Some "Darknet" or "Deepnet" portals (as of Spring 2015)

     NOTE: In each case, I urge you go inspect the home page of the site without clicking on any of its links.  You will learn much by examining how these sites present themselves to you, but if you click on links, you open yourself to potential investigation by the FBI or DHS, and your computer may be infected with malware or hijacked by a "botnet."  Some links will lead you to sites dangerous to your computer, or even your life.  Each of these sites are the equivalent of a real, lawless pirate outpost that any computer linked to the Internet can access.  When we get to print and manuscript text production, we will encounter "outlaw" text productions that would have been considered similarly dangerous to their cultures and political authorities.  These are "our pirates" and "our thugs"--please beware and limit your curiosity to what you can learn from the home pages.

4Chan (An aggregator web site that facilitates sharing of copyrighted content--also the probable meeting ground of the Lulzsec and Anonymous hackers)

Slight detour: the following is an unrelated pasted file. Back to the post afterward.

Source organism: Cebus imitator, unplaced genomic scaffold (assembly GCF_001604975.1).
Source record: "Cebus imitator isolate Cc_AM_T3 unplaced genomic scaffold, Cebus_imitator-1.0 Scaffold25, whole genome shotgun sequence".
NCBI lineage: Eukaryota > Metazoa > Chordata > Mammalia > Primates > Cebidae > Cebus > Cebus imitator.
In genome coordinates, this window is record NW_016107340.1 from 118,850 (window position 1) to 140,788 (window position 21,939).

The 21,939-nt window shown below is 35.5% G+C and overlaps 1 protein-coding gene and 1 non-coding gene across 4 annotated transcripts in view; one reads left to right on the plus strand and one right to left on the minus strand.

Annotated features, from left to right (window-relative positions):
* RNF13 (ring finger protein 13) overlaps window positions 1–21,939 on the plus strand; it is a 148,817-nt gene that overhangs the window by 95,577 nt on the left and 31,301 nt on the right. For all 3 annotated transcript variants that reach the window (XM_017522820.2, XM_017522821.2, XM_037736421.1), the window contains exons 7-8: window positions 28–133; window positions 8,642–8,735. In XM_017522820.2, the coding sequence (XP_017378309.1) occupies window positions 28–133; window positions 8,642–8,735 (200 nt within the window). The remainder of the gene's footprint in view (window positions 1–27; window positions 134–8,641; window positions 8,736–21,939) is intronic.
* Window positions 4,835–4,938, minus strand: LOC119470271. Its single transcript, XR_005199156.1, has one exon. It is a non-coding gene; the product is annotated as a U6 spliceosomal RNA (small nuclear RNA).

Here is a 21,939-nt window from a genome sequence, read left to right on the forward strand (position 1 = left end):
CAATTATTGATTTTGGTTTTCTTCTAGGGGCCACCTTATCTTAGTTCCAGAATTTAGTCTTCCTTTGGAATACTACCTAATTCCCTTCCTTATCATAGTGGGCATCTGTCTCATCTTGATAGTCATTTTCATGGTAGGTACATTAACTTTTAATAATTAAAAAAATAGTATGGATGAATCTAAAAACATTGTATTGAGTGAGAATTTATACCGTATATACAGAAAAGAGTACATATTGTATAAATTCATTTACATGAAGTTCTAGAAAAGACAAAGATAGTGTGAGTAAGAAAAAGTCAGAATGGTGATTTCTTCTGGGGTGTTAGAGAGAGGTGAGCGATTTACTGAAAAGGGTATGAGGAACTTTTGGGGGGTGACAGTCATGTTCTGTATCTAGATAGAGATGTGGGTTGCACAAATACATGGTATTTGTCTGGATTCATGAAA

"Annonews" (The PR site of the Anonymous hacker group) <<As of 6/1/15 this site was offline, probably taken down by DHS or some other government agency.>>

WikiLeaks (The activist site promoting libertarian and leftist causes using leaked government documents, etc.)

"Selected Papers in Anonymity" (A library of technical and other papers by theorists and technicians promoting "network and information freedom," anonymous communication and evasion of governmental observation, etc.

Deep.Dot.Net (A site that aggregates news about Darknet sites, along with some independently produced Darknet news covering "LE" [Law Enforcement] activity, recent events, and lore.  The site's Darknet Dictionary will help translate some of the in-group slang you may encounter.  Overall, Deep.Dot.Net is quite revealing about the extremely limited and obsessive nature of this subset of Internet text-formation.)

DarkWebNews (Another aggregator site that closely resembles Deep.Dot.Net, above.  Cross-checking information between the two is slightly more reliable than trusting either of them alone.)